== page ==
Although the Obama administration in 2009 promised to monitor more closely the treatment of suspects it turned over to foreign prisons, the disturbing case of Gulet Mohamed, an American teenager interrogated under torture in Kuwait, casts doubt on the effectiveness of those so-called “diplomatic assurances.” It’s also raised questions about whether the “extraordinary rendition” program conducted by the Bush administration has now been transformed into an equally abusive proxy detention program run by its successor.

Glenn Greenwald: Daley is a reflection, not a cause

Few things interest me less at this point than royal court personnel changes.  I actually agree with the pro-Obama/Democratic-Party-loyal commentators who insist it doesn’t much matter who becomes White House Chief of Staff because it’s Obama who drives administration policy.  Obama didn’t do what he did in the first two years because Rahm Emanuel was his Chief of Staff.  That view has the causation reversed:  he chose Emanuel for that position because that’s who Obama is.  Similarly, installing JP Morgan’s Midwest Chairman, a Boeing director, and a long-time corporatist — Bill Daley — as a powerful underling replacing Emanuel isn’t going to substantively change anything Obama does.  It’s just another reflection of the Obama presidency, its priorities and concerns, and its overarching allegiances.  

There’s a section of my forthcoming book about the rule of law which examines the direct causal line between the vast number of Wall Street officials in key administration positions and the full-scale exemption from accountability which financial elites enjoy even for the most egregious lawbreaking.  When you compile all of those appointments in one place, the absolute stranglehold large-scale corporate interests exert over virtually all realms of government policy is quite striking.  But it’s nothing more than what the economist Nouriel Roubini meant when he told the makers of the 2010 documentary “Inside Job” that Wall Street has “captured the political system” on “the Democratic and the Republican side” alike, or what Simon Johnson describes as “The Quiet Coup”:  “The government seems helpless, or unwilling, to act against” elite business interests.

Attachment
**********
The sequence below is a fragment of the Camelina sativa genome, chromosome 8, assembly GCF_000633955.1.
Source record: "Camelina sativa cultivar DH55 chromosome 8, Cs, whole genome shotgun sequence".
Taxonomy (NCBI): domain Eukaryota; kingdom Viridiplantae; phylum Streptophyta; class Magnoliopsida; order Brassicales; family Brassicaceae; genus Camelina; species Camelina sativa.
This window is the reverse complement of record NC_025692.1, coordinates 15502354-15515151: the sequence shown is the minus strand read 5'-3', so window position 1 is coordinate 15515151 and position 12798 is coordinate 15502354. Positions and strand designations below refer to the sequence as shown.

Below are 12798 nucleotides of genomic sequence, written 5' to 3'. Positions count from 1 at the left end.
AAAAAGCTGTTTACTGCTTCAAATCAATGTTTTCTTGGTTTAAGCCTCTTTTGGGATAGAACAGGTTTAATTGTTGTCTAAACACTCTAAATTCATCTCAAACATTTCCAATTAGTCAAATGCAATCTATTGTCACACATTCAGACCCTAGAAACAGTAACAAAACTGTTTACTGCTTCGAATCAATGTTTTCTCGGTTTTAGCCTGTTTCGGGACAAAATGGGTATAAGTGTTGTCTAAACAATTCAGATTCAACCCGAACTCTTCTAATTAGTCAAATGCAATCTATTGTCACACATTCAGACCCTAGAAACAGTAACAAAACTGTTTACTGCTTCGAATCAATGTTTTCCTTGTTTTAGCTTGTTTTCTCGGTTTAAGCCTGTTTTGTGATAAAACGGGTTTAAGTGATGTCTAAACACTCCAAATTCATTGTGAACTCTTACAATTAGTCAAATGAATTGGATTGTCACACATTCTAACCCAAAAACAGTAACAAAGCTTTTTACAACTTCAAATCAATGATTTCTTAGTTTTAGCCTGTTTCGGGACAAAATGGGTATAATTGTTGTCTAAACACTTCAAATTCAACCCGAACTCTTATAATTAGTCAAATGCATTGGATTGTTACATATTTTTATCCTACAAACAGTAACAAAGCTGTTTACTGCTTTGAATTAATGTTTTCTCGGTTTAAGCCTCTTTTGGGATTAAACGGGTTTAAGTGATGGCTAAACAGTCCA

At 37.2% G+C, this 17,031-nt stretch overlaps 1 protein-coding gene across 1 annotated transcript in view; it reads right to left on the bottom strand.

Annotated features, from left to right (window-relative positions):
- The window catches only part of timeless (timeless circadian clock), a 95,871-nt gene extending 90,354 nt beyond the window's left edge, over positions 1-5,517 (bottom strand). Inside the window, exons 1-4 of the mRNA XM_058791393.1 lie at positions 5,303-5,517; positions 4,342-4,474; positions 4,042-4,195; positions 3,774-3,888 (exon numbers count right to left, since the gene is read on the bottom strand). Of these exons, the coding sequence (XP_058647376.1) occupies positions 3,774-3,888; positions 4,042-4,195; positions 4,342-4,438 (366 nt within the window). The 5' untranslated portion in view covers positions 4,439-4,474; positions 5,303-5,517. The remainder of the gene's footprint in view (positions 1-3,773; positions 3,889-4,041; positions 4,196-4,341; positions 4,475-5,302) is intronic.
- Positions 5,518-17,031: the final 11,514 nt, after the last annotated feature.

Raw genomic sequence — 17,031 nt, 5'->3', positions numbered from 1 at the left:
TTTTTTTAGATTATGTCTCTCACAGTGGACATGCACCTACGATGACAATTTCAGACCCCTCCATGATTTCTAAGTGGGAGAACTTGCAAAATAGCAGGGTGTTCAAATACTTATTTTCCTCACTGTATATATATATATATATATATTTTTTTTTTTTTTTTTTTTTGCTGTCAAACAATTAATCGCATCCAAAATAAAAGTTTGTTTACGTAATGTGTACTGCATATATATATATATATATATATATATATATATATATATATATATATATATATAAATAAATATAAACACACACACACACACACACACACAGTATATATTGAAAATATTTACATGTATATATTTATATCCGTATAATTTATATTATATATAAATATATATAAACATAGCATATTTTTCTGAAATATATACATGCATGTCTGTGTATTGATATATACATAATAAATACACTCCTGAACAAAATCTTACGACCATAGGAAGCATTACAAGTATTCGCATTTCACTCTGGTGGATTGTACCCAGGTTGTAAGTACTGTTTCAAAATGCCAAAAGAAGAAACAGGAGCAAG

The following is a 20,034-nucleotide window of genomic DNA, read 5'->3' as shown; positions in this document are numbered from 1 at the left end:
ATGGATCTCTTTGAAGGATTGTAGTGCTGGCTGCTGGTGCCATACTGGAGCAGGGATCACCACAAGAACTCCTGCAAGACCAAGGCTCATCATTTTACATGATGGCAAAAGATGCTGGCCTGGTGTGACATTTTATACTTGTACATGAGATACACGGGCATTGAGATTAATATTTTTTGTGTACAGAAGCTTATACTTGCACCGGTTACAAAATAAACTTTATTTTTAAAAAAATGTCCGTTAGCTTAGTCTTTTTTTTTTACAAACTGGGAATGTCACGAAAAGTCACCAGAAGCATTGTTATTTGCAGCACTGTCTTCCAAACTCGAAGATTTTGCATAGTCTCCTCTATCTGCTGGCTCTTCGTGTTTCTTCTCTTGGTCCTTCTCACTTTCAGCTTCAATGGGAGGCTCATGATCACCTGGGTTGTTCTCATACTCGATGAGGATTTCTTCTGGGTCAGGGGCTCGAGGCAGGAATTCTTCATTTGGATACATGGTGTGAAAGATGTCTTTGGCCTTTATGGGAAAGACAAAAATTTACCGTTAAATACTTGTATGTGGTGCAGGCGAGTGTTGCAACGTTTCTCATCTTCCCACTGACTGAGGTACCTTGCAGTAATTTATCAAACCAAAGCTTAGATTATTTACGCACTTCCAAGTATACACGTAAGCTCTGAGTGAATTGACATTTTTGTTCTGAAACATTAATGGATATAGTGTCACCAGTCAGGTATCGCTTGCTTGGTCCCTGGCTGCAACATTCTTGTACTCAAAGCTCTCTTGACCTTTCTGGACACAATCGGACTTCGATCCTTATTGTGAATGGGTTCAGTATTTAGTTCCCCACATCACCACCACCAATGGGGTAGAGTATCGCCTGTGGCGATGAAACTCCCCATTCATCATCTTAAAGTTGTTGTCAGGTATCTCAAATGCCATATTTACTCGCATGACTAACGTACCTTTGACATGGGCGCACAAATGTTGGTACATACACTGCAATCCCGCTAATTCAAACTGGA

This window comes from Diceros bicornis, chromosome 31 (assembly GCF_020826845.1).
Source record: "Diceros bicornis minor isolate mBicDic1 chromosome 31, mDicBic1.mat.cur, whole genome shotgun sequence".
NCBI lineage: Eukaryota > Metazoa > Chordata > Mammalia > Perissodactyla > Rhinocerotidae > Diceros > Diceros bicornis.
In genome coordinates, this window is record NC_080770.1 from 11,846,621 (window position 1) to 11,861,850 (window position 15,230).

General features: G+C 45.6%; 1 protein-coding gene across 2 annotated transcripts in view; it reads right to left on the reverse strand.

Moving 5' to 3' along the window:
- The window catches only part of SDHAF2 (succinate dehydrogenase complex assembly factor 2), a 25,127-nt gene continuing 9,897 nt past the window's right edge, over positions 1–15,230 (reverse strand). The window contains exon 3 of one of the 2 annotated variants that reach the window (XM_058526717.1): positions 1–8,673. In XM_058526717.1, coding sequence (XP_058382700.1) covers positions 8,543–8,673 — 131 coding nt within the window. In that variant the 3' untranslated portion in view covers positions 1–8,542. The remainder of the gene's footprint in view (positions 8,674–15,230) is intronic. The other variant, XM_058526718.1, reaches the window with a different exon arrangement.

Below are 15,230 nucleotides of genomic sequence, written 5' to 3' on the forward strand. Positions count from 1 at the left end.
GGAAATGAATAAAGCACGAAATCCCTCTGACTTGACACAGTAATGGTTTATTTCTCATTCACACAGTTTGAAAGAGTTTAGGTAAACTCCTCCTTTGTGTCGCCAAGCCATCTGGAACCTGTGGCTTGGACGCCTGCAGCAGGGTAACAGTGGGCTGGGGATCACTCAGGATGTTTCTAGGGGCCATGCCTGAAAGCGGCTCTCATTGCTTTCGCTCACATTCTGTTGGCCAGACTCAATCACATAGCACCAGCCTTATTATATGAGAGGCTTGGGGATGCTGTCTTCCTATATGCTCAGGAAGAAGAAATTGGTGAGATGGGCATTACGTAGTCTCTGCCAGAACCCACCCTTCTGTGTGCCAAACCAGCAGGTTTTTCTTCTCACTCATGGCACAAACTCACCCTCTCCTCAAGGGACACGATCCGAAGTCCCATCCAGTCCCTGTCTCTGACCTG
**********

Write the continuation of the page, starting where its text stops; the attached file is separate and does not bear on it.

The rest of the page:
On This Day in History January 8

This is your morning Open Thread. Pour your favorite beverage and review the past and comment on the future.

Find the past “On This Day in History” here.

January 8 is the eighth day of the year in the Gregorian calendar. There are 357 days remaining until the end of the year (358 in leap years).

On this day in 1877, Crazy Horse and his warriors–outnumbered, low on ammunition and forced to use outdated weapons to defend themselves–fight their final losing battle against the U.S. Cavalry in Montana.

Six months earlier, in the Battle of Little Bighorn, Crazy Horse and his ally, Chief Sitting Bull, led their combined forces of Sioux and Cheyenne to a stunning victory over Lieutenant Colonel George Custer (1839-76) and his men. The Indians were resisting the U.S. government’s efforts to force them back to their reservations. After Custer and over 200 of his soldiers were killed in the conflict, later dubbed “Custer’s Last Stand,” the American public wanted revenge. As a result, the U.S. Army launched a winter campaign in 1876-77, led by General Nelson Miles (1839-1925), against the remaining hostile Indians on the Northern Plains.

On January 8, 1877, General Miles found Crazy Horse’s camp along Montana’s Tongue River. U.S. soldiers opened fire with their big wagon-mounted guns, driving the Indians from their warm tents out into a raging blizzard. Crazy Horse and his warriors managed to regroup on a ridge and return fire, but most of their ammunition was gone, and they were reduced to fighting with bows and arrows. They managed to hold off the soldiers long enough for the women and children to escape under cover of the blinding blizzard before they turned to follow them.

Though he had escaped decisive defeat, Crazy Horse realized that Miles and his well-equipped cavalry troops would eventually hunt down and destroy his cold, hungry followers. On May 6, 1877, Crazy Horse led approximately 1,100 Indians to the Red Cloud reservation near Nebraska’s Fort Robinson and surrendered. Five months later, a guard fatally stabbed him after he allegedly resisted imprisonment by Indian policemen

Six In The Morning

He’s Back And No It’s Not Arnold  

Iraqi cleric urges resistance to U.S., Israel after return from exile

NAJAF, Iraq – A powerful cleric whose fearsome militia once battled Americans urged followers Saturday to resist the United States “with all means” in his first public address in Iraq after four years in exile.

Addressing an adoring crowd of thousands, Muqtada al-Sadr also called on the newly formed government of Prime Minister Nouri al-Maliki to make sure all U.S. forces leave Iraq by the end of the year as planned.

And he warned that “we have the political means” to reject that governmentif it does not provide security and services to its citizens.


You know, what’s really discouraging about political blogging for me is how often you have to repeat yourself about obvious, undeniable facts (as a fer instance pasted over there on the right is Stephen’s take on BillO and whether the tides are explicable by a little something Sir Isaac Newton liked to call THE LAW of Gravity, because it’s not just a suggestion you see).

In the Commonwealth of Massachusetts Banks and Securities Holders can no longer claim title to property unless they can produce a mortgage and a statutory chain of transfer for the note.